February 2012 - Vol. 57

Freedom from Sin and Death
“A New Creation”
By Jeanne Kun
“For freedom Christ has set us free. Stand firm, therefore, and do not submit again to a yoke of slavery” (Galatians 5:1) 

“If anyone is in Christ, there is a new creation: everything old has passed away; see, everything has become new!” (2 Corinthians 5:17) 

Before Christ’s incarnation, sin and death ruled over humanity’s fallen nature and no one could break their stranglehold on us. But Christ took on our human nature – becoming flesh and blood like us – “so that through death he might destroy the one who has the power of death, that is, the devil, and free those who all their lives were held in slavery by the fear of death” (Hebrews 2:14-15). 

We were alienated from God and death and sin infected humankind through the disobedience of Adam: “sin came into the world through one man, and death came through sin, and so death spread to all because all have sinned” (Romans 5:12). But this infection was counteracted by the obedience and righteousness of Christ. For, “just as one man’s [Adam’s] trespass led to condemnation for all, so one man’s [Christ’s] act of righteousness leads to justification and life for all” (5:18). His act and its significance are so profound that Jesus is frequently called the “new” or “last” Adam, the beginning of a new creation and a “life-giving spirit” (1 Corinthians 15:22, 45).

By his crucifixion and resurrection Christ delivered us from the power of Satan, slavery to sin, and fear of death. When we are united with Christ’s death and resurrection through baptism, we actually experience this freedom, for we enter into communion with Christ, are buried with him, and rise to newness of life with him (Romans 6:3-4). As St. Basil the Great explains, spiritually we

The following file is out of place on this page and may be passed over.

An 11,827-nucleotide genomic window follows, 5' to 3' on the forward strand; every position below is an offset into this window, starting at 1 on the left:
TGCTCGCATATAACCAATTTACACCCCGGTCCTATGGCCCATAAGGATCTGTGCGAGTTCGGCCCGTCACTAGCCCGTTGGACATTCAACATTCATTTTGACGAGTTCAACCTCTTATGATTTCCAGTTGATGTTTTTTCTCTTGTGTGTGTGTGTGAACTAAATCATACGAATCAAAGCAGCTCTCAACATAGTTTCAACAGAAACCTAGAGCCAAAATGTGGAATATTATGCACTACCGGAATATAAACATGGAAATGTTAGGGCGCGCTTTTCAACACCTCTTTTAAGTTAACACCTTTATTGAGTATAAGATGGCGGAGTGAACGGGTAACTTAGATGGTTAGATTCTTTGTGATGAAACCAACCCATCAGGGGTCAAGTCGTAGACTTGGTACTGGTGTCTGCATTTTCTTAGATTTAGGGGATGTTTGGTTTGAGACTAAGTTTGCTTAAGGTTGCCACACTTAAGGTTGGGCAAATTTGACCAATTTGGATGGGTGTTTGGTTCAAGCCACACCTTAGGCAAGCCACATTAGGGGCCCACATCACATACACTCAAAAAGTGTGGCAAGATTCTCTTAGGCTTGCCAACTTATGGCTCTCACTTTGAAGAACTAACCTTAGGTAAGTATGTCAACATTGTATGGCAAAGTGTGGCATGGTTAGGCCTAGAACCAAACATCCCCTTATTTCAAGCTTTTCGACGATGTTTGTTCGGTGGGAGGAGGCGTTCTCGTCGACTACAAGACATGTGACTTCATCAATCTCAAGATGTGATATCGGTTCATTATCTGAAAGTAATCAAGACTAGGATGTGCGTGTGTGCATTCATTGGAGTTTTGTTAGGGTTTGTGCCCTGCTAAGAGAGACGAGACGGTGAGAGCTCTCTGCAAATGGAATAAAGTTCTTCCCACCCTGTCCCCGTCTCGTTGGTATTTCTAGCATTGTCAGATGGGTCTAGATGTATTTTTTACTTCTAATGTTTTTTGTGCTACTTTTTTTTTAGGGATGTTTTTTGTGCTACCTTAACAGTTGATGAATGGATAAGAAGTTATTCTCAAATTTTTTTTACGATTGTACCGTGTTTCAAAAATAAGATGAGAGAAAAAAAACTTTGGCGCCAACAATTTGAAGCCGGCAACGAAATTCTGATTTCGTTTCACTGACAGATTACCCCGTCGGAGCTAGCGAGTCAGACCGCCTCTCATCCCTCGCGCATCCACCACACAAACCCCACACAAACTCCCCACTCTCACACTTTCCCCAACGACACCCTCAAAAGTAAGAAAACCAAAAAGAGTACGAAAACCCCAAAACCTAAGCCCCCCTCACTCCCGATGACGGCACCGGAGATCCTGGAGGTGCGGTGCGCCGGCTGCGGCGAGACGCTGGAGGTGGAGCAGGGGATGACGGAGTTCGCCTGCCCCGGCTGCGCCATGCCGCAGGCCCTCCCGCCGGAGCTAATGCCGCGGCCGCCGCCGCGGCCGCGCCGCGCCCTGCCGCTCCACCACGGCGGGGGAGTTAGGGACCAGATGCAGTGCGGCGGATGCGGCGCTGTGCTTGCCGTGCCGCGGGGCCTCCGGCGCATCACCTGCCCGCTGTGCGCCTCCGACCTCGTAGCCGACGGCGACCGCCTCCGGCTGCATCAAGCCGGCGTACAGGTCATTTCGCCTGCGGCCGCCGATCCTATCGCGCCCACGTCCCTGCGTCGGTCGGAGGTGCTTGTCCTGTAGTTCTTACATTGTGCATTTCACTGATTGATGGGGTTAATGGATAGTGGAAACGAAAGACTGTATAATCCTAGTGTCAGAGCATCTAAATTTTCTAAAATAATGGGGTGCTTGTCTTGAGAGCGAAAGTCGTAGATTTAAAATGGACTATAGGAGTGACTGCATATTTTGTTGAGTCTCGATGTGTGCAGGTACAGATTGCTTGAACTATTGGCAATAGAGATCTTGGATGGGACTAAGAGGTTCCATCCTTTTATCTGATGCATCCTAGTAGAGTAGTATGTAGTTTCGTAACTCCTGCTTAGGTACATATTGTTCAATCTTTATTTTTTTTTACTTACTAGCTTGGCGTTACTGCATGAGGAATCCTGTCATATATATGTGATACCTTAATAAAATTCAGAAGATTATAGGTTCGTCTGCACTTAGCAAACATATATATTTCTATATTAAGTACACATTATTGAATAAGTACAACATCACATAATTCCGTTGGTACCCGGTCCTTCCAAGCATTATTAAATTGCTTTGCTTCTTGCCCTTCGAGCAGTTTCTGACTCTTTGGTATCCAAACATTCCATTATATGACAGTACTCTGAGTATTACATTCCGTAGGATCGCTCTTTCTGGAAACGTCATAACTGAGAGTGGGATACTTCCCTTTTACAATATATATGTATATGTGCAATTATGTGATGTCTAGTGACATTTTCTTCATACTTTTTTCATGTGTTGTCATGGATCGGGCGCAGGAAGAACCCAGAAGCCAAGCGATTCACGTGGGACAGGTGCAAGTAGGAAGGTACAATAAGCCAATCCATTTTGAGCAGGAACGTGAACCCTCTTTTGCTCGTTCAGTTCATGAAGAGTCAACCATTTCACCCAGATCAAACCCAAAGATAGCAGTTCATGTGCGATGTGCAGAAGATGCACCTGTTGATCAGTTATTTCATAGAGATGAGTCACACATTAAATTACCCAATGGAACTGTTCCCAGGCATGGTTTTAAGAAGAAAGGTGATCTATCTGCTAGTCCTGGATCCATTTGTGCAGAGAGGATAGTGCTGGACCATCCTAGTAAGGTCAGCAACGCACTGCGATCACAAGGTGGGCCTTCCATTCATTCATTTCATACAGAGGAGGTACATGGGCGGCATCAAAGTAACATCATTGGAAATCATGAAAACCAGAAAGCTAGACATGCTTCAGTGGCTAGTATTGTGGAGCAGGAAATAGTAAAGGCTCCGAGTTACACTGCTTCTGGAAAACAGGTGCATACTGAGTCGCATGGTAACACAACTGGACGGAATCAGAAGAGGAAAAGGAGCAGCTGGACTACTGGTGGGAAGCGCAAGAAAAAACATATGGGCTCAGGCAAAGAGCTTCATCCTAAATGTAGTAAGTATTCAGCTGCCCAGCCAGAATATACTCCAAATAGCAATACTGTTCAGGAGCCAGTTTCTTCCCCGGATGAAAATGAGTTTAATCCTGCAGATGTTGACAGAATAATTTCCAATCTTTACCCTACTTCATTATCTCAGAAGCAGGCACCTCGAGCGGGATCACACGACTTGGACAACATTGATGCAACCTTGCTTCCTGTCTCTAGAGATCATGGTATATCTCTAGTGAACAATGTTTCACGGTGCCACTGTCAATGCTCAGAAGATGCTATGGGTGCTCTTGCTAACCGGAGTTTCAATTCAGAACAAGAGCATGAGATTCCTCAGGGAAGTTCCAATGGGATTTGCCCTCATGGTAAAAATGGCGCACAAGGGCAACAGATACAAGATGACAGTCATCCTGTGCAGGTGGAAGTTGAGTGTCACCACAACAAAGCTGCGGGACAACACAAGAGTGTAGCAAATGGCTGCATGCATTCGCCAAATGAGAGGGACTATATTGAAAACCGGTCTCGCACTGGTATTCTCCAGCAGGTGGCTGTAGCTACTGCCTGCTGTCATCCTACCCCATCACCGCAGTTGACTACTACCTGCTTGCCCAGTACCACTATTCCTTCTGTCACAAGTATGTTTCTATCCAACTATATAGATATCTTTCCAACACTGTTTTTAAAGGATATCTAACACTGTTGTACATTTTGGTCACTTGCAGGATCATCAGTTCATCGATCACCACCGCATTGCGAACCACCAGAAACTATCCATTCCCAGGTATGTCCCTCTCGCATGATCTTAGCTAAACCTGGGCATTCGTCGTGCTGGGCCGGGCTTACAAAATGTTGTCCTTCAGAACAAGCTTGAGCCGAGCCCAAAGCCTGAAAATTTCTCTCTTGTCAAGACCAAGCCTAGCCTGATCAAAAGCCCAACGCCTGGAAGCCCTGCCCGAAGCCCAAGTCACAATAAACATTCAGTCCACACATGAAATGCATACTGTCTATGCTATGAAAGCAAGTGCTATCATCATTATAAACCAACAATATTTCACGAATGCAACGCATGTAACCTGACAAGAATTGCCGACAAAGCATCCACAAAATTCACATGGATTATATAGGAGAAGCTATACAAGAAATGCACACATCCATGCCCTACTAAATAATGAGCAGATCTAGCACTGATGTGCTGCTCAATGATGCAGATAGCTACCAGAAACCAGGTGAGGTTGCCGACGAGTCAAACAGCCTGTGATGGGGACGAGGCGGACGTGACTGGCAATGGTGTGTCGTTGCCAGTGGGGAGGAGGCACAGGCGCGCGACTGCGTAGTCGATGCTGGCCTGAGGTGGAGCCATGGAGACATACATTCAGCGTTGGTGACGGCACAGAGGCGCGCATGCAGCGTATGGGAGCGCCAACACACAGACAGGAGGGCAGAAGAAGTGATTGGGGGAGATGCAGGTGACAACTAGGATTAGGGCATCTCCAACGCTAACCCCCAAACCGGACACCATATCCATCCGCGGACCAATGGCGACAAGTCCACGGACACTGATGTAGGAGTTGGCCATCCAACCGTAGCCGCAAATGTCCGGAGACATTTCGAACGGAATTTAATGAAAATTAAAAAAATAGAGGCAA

imitate Christ’s death by being buried with him in baptism. If we ask what this kind of burial means and what benefit we may hope to derive from it, it means first of all making a complete break with our former way of life, and our Lord himself said that this cannot be done unless a man is born again. In other words, we have to begin a new life, and we cannot do so until our previous life has been brought to an end. When runners reach the turning point on a racecourse, they have to pause briefly before they can go back in the opposite direction. So also when we wish to reverse the direction of our lives there must be a pause, or a death, to mark the end of one life and the beginning of another. (On the Holy Spirit)
“Christ has set us free” (Galatians 5:1). Now we are “a new creation” (2 Corinthians 5:17). However, there is a difference between knowing these truths and seeing them applied in our lives. Concretely experiencing this freedom and newness of life depends upon our allowing the cross to do its work in us, breaking the strongholds of sin and replacing them with the fruits of the Holy Spirit. It is as we remind ourselves that “our old self was crucified with [Christ] so that the body of sin might be destroyed, and we might no longer be enslaved to sin” (Romans 6:6) that the power of the cross is released in us. It is as we place our faith and trust in Jesus’ cross that our slavery to sin – our bondage to anger, jealousies, and lying, to immoral patterns and harmful addictions – is broken.